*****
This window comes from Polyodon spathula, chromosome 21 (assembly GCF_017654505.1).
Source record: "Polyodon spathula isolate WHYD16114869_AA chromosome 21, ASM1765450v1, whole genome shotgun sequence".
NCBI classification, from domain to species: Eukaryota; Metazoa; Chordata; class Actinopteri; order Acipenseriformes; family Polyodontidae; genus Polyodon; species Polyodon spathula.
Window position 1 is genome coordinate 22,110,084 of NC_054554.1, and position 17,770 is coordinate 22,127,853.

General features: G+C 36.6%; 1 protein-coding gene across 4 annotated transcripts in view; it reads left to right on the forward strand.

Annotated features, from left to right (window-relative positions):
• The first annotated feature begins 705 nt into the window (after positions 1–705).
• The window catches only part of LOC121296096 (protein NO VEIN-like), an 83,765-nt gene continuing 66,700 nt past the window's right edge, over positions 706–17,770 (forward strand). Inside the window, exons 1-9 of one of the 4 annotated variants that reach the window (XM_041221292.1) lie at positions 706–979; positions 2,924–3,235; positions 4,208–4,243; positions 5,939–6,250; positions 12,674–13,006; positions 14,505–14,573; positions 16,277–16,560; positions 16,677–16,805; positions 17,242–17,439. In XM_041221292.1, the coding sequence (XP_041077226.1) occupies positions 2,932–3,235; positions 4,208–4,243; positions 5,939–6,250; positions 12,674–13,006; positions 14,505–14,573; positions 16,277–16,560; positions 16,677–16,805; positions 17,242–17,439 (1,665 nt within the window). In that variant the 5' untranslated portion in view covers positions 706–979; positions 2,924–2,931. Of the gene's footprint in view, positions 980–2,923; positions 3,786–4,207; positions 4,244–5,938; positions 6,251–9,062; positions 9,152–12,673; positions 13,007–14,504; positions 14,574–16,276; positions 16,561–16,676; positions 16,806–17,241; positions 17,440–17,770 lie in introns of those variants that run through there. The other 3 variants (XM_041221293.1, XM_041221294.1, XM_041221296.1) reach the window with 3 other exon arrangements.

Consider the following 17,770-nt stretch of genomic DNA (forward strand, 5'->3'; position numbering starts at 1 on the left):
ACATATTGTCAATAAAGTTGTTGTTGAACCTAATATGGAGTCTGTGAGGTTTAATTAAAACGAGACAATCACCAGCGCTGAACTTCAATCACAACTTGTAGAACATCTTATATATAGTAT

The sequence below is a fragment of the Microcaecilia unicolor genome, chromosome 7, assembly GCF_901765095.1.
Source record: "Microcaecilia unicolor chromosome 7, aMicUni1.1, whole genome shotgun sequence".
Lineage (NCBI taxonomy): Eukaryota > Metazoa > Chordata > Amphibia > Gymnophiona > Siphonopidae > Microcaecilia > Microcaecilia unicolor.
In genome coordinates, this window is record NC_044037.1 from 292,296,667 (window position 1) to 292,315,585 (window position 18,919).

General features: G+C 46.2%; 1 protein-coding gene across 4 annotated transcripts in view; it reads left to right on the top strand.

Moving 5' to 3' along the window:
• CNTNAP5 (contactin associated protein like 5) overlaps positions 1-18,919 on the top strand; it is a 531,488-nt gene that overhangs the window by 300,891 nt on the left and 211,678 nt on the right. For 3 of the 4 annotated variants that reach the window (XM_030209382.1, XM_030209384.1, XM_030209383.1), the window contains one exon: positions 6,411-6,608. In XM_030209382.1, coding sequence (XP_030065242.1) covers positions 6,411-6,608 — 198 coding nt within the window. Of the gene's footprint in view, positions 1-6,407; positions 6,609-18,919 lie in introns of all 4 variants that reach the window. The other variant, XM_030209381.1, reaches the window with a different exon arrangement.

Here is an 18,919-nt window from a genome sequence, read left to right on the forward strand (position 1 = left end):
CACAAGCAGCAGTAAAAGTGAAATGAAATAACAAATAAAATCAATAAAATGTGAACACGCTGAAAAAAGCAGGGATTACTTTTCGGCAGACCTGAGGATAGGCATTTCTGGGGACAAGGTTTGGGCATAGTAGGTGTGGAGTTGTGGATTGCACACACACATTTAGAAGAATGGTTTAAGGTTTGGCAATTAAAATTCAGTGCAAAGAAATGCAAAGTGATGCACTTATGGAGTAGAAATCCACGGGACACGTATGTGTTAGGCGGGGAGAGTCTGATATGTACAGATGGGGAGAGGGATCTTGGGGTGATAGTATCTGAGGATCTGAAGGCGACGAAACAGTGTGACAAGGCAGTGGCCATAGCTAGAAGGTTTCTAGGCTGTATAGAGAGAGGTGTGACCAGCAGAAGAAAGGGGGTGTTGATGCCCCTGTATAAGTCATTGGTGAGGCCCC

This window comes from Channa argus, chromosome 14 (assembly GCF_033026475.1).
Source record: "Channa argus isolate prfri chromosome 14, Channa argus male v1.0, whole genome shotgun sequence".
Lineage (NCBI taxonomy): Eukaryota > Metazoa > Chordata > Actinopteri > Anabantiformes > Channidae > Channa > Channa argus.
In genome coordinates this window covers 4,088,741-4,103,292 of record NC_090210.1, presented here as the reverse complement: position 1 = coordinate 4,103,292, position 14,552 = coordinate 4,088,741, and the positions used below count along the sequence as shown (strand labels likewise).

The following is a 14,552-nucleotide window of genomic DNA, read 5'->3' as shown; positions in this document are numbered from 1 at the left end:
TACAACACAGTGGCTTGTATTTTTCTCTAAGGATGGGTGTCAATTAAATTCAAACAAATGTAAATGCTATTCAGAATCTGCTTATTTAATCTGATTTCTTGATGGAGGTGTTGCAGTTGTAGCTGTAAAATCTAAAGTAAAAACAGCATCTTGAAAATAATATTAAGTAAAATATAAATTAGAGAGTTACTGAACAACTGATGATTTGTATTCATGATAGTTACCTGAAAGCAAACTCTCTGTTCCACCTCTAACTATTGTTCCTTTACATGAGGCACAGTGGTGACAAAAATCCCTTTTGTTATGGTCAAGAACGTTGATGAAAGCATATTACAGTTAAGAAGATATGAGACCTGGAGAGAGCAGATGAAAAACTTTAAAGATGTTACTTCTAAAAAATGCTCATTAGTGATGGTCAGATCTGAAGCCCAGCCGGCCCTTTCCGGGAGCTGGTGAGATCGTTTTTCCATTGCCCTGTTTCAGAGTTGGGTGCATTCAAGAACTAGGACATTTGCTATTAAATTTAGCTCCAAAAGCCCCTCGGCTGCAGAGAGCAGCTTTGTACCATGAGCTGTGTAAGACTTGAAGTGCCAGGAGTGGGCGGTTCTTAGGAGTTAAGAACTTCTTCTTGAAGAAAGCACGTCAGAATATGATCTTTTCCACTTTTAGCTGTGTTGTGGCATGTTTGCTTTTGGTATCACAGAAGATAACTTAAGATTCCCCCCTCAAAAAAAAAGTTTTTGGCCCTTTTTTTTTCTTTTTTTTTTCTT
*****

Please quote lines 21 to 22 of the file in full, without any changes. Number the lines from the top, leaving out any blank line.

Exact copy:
Source record: "Channa argus isolate prfri chromosome 14, Channa argus male v1.0, whole genome shotgun sequence".
Lineage (NCBI taxonomy): Eukaryota > Metazoa > Chordata > Actinopteri > Anabantiformes > Channidae > Channa > Channa argus.